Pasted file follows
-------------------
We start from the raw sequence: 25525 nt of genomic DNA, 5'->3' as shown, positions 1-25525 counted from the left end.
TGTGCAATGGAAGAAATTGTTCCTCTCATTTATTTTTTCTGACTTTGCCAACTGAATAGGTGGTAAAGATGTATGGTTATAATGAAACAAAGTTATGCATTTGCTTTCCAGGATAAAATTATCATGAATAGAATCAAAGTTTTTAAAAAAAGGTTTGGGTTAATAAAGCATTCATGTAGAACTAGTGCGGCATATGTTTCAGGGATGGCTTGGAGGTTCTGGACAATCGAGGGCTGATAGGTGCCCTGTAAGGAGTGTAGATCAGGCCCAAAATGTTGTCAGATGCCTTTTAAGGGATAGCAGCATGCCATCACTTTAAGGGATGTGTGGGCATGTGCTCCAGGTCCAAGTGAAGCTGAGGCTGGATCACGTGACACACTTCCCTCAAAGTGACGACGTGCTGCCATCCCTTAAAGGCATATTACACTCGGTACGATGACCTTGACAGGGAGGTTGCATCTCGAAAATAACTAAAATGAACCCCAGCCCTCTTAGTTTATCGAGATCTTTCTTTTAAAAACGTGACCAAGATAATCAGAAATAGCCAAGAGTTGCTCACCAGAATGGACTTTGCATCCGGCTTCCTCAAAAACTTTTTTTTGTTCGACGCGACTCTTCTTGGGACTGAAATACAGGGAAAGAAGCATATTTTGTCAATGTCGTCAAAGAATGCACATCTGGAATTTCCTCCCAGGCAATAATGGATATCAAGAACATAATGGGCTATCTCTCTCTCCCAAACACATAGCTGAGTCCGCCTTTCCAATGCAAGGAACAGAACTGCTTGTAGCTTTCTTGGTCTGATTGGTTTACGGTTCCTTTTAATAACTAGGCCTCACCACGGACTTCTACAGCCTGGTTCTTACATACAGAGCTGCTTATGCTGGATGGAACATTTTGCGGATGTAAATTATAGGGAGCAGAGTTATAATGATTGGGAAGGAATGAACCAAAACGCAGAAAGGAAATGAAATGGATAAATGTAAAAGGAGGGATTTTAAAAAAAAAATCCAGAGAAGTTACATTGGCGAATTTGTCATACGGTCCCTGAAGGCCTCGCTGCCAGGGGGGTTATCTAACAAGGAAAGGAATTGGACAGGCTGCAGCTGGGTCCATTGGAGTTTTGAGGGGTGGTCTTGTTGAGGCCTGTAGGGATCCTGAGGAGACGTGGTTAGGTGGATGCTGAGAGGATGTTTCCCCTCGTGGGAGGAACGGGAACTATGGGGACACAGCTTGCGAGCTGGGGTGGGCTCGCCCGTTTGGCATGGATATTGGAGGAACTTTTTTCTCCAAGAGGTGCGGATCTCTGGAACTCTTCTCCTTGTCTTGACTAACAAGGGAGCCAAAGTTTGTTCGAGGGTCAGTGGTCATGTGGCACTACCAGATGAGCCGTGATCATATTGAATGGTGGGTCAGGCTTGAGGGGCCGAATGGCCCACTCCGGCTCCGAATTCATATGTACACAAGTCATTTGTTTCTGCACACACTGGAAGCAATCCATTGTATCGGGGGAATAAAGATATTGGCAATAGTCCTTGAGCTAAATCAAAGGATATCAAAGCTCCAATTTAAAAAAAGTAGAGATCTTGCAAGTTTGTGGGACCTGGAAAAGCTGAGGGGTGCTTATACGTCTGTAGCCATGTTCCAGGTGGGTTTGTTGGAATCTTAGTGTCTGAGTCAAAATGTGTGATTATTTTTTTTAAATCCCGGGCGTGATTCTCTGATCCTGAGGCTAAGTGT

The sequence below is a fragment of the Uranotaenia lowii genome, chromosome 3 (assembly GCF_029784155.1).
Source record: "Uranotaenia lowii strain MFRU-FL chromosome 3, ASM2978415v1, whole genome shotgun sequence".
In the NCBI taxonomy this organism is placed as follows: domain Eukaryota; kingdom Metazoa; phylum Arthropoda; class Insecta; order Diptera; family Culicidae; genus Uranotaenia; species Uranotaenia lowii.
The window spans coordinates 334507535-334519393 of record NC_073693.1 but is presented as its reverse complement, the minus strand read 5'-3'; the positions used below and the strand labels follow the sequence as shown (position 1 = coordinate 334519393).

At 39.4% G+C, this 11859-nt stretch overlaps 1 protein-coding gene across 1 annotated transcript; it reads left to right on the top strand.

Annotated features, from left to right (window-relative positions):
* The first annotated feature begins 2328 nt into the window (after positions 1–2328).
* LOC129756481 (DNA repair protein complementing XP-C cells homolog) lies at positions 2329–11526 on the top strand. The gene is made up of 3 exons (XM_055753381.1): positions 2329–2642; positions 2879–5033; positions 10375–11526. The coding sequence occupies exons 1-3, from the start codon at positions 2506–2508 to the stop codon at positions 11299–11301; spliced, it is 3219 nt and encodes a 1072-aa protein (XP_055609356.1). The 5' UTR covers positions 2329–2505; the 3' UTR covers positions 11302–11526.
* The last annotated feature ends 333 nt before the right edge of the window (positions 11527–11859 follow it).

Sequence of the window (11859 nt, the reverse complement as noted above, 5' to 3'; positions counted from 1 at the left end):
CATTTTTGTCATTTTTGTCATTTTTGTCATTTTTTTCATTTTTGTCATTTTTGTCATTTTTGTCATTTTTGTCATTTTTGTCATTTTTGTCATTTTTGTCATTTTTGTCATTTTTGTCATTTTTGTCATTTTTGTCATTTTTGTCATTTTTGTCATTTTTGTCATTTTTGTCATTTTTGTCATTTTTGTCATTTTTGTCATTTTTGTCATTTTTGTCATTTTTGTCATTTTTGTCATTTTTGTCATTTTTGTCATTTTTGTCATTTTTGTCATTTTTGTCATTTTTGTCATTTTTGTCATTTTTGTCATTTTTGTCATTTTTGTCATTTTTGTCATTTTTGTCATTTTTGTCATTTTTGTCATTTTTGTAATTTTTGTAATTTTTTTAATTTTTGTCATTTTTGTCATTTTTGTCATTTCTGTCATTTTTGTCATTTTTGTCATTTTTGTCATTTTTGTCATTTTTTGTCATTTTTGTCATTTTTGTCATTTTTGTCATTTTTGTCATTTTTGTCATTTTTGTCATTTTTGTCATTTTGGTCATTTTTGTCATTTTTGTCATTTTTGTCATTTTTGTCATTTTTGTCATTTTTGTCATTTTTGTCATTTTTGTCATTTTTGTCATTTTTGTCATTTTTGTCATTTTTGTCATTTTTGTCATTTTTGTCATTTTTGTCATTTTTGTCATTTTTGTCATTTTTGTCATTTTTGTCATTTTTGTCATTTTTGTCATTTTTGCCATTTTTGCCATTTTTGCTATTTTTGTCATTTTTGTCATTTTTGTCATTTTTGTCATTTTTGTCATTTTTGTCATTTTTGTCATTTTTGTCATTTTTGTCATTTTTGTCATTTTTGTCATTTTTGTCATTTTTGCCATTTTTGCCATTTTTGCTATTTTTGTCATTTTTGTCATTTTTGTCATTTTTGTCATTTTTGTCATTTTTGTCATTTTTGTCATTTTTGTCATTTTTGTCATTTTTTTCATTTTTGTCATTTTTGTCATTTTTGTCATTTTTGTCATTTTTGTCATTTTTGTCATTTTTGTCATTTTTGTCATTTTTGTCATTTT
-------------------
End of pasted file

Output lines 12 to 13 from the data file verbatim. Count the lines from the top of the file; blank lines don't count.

Sequence of the window (11859 nt, the reverse complement as noted above, 5' to 3'; positions counted from 1 at the left end):
CATTTTTGTCATTTTTGTCATTTTTGTCATTTTTTTCATTTTTGTCATTTTTGTCATTTTTGTCATTTTTGTCATTTTTGTCATTTTTGTCATTTTTGTCATTTTTGTCATTTTTGTCATTTTTGTCATTTTTGTCATTTTTGTCATTTTTGTCATTTTTGTCATTTTTGTCATTTTTGTCATTTTTGTCATTTTTGTCATTTTTGTCATTTTTGTCATTTTTGTCATTTTTGTCATTTTTGTCATTTTTGTCATTTTTGTCATTTTTGTCATTTTTGTCATTTTTGTCATTTTTGTCATTTTTGTCATTTTTGTCATTTTTGTCATTTTTGTCATTTTTGTCATTTTTGTCATTTTTGTCATTTTTGTAATTTTTGTAATTTTTTTAATTTTTGTCATTTTTGTCATTTTTGTCATTTCTGTCATTTTTGTCATTTTTGTCATTTTTGTCATTTTTGTCATTTTTTGTCATTTTTGTCATTTTTGTCATTTTTGTCATTTTTGTCATTTTTGTCATTTTTGTCATTTTTGTCATTTTGGTCATTTTTGTCATTTTTGTCATTTTTGTCATTTTTGTCATTTTTGTCATTTTTGTCATTTTTGTCATTTTTGTCATTTTTGTCATTTTTGTCATTTTTGTCATTTTTGTCATTTTTGTCATTTTTGTCATTTTTGTCATTTTTGTCATTTTTGTCATTTTTGTCATTTTTGTCATTTTTGTCATTTTTGTCATTTTTGCCATTTTTGCCATTTTTGCTATTTTTGTCATTTTTGTCATTTTTGTCATTTTTGTCATTTTTGTCATTTTTGTCATTTTTGTCATTTTTGTCATTTTTGTCATTTTTGTCATTTTTGTCATTTTTGTCATTTTTGCCATTTTTGCCATTTTTGCTATTTTTGTCATTTTTGTCATTTTTGTCATTTTTGTCATTTTTGTCATTTTTGTCATTTTTGTCATTTTTGTCATTTTTGTCATTTTTTTCATTTTTGTCATTTTTGTCATTTTTGTCATTTTTGTCATTTTTGTCATTTTTGTCATTTTTGTCATTTTTGTCATTTTTGTCATTTT